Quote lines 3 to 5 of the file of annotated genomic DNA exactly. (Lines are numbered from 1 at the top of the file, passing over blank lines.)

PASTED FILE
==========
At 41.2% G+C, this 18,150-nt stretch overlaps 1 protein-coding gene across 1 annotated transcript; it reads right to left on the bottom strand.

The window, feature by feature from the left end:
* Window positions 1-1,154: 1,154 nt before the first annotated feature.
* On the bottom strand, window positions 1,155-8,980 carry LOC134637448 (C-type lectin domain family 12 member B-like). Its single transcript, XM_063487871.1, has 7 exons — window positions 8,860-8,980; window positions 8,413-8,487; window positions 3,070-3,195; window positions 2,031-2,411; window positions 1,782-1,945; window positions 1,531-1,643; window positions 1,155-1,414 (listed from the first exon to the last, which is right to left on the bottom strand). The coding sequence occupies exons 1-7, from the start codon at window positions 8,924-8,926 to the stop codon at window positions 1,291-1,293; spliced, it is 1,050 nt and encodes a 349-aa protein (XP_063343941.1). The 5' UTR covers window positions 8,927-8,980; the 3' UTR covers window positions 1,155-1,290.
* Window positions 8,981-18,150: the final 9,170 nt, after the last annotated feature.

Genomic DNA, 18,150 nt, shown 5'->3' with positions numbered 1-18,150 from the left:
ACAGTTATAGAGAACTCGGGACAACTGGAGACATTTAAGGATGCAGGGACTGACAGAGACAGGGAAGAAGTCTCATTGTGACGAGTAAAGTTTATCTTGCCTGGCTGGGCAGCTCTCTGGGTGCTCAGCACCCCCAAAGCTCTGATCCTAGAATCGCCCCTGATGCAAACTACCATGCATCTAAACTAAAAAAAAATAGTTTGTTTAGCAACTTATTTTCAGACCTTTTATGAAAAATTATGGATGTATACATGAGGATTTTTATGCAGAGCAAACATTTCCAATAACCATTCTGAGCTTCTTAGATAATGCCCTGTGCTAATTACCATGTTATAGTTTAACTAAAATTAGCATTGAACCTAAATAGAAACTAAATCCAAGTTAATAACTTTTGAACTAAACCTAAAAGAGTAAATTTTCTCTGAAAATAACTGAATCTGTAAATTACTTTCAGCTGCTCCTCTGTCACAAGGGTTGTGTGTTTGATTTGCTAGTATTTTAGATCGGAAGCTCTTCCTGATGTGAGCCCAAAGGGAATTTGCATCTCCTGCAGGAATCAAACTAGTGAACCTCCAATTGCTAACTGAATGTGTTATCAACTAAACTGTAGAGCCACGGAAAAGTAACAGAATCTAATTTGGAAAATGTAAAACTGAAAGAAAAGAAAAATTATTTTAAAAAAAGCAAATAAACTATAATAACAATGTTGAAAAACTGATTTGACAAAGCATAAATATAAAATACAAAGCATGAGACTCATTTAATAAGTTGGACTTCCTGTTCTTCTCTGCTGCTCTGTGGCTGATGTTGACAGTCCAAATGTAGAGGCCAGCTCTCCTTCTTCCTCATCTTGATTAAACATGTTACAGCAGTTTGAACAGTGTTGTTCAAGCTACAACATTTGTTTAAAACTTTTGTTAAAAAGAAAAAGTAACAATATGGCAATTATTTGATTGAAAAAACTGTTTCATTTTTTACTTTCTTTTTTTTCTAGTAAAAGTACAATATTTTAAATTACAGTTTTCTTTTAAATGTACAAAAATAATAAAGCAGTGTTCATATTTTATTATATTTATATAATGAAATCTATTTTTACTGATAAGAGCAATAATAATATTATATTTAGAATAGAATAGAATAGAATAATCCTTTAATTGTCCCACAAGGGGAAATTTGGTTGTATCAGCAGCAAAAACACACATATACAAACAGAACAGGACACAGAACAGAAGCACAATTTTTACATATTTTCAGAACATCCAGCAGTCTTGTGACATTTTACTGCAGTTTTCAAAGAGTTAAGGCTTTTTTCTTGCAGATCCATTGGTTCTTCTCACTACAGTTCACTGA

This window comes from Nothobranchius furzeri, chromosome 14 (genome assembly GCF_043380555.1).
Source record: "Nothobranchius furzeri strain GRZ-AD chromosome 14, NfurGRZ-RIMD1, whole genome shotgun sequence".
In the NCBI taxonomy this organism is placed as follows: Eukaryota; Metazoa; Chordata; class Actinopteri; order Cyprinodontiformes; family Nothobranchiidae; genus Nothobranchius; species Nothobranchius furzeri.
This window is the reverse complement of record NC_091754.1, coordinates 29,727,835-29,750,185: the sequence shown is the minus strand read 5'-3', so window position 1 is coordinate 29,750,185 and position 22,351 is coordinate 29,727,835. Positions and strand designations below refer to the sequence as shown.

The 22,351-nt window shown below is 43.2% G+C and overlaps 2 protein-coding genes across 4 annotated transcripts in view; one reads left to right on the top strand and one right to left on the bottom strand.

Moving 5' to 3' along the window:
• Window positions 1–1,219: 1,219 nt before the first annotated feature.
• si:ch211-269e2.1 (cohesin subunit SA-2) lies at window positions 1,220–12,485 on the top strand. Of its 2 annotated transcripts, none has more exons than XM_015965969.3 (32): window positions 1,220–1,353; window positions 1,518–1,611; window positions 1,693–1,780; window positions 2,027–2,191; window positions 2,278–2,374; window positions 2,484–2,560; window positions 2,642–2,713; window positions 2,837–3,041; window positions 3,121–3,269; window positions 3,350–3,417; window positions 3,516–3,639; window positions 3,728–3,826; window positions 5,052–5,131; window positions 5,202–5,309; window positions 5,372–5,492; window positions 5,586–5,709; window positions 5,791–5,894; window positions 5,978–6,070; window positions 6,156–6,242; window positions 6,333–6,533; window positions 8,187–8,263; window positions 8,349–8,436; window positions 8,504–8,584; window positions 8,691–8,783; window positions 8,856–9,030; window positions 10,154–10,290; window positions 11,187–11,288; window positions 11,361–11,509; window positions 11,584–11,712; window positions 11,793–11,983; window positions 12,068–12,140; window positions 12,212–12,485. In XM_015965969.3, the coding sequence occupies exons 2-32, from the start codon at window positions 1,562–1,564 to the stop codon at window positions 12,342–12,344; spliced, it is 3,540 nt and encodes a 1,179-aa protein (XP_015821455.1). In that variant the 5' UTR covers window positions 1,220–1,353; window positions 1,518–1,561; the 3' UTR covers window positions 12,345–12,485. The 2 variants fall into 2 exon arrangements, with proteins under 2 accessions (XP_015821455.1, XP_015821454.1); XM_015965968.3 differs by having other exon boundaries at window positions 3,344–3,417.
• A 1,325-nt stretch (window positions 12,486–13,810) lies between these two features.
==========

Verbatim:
* Window positions 1-1,154: 1,154 nt before the first annotated feature.
* On the bottom strand, window positions 1,155-8,980 carry LOC134637448 (C-type lectin domain family 12 member B-like). Its single transcript, XM_063487871.1, has 7 exons — window positions 8,860-8,980; window positions 8,413-8,487; window positions 3,070-3,195; window positions 2,031-2,411; window positions 1,782-1,945; window positions 1,531-1,643; window positions 1,155-1,414 (listed from the first exon to the last, which is right to left on the bottom strand). The coding sequence occupies exons 1-7, from the start codon at window positions 8,924-8,926 to the stop codon at window positions 1,291-1,293; spliced, it is 1,050 nt and encodes a 349-aa protein (XP_063343941.1). The 5' UTR covers window positions 8,927-8,980; the 3' UTR covers window positions 1,155-1,290.
* Window positions 8,981-18,150: the final 9,170 nt, after the last annotated feature.